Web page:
Xanax Addiction Treatment Center in South Carolina
As a prescription drug, Xanax (alprazolam) treats anxiety. The drug belongs to a class of drugs called benzodiazepines, which are some of the most widely used drugs in the world. Anxiety and stress can be relieved by benzodiazepines as the drug depresses the central nervous system. Even though CNS depressants can be very effective, they are particularly dangerous if abused. Additionally, Benzos like Xanax can cause shallow breathing and cardiovascular issues like irregular heartbeat if overused. It is likely to become physically dependent on Xanax when abusing the drug. Overdosing on Xanax or other benzodiazepines can cause respiratory failure, especially if combined with other CNS depressants, like alcohol.
BriteLife provides a full continuum of care at our South Carolina Xanax treatment center. Our detox program will safely and comfortably guide you through the detox process, while our residential and partial hospitalization programs will address behavioral change. In addition, our skilled therapists will collaborate with you to design a personalized treatment and wellness program that puts you on the path to recovery.
"Benzodiazepines are a class of psychoactive drugs that act as depressants—drugs which lower brain activity—they are prescribed to treat disorders such as anxiety, insomnia, and seizures. Xanax is the most widely prescribed benzo."
Xanax Addiction Signs
Since Xanax is prescribed by a doctor, it can make it difficult to identify abuse and addiction. Physical and behavioral signs you or a loved one has developed an addiction to Xanax include:
- Taking Xanax to handle with everyday life
- Using more Xanax than prescribed
- Obtaining the drug without a prescription
- Continuing to use the drug despite consequences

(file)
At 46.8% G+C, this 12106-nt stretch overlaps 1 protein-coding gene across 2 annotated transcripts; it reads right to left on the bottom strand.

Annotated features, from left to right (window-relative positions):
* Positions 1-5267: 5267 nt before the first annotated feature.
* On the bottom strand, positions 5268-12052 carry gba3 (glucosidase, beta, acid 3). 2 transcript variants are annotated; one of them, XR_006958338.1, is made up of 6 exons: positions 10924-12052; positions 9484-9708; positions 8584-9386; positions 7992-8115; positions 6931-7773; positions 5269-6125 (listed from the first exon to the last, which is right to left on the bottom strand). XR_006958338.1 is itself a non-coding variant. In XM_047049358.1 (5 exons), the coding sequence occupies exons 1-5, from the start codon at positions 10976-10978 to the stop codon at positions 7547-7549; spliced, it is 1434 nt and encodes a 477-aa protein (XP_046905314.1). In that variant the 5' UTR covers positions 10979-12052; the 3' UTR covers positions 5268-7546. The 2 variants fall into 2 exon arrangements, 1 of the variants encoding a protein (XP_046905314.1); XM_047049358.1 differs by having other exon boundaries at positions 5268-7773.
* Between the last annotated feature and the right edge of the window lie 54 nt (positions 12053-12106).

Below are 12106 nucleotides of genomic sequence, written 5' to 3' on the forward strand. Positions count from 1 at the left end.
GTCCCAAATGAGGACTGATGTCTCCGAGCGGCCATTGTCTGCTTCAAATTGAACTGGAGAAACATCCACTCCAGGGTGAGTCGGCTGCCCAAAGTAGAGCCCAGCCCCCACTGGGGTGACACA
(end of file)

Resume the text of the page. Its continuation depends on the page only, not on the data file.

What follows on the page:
- Isolating from others
- Experiencing blackouts
- Memory problems
- Difficulty concentrating
- Slurred speech
- Cravings to use the drug
Benzodiazepine Withdrawal Symptoms
Two revealing signs of Xanax dependency include developing a tolerance and feeling severe Xanax withdrawal symptoms when you stop taking the drug, which can include:
- Heightened anxiety
- Raised heart rate and blood pressure
- Cold sweats
Xanax Detox on Hilton Head Island, South Carolina
Xanax withdrawal symptoms can be dangerous and even fatal in some cases. Suddenly stopping Xanax can cause seizures, abnormal body sensations, muscle spasms, and delirium or detachment from reality. That’s why it’s important to get a safe, medically supervised detox at our Hilton Head detox and addiction treatment center. While Xanax remains the most popular drug to treat anxiety, there are many other benzodiazepine medications that have the same effect (and the same withdrawal symptoms). They include Ativan, Valium, Klonopin, and more.
BriteLife provides medical benzodiazepine detox services with round-the-clock support at our South Carolina rehab. Our medical team uses a tapering approach to gradually wean clients off Xanax. This will reduce withdrawal symptoms while keeping you safe and comfortable. After medical detox is completed, it’s important for clients to move into a residential program to begin the behavioral health process of recovery.
Why Choose BriteLife for Xanax Addiction Treatment?
BriteLife South Carolina provides comprehensive Xanax addiction treatment on scenic Hilton Head Island. Moreover, our upscale addiction center offers an oasis-like environment where clients can focus on detoxification and behavioral change. We also offer each important level of care so clients can progress to the next level without having to leave our center.
Our South Carolina staff includes top-notch doctors, nurses, therapists, and counselors, who work together to develop individualized treatment plans for our clients. Individual and group counseling form the core of our Xanax treatment program. Our therapists use cognitive behavioral therapy, evidence-based treatment, and holistic wellness programs to give clients the tools they’ll need to build a foundation for long-term recovery.
If you or someone you love is addicted to Xanax, please reach out to us at 866-470-2187 Our admissions counselors ready to provide confidential help 24-hours a day, seven days a week.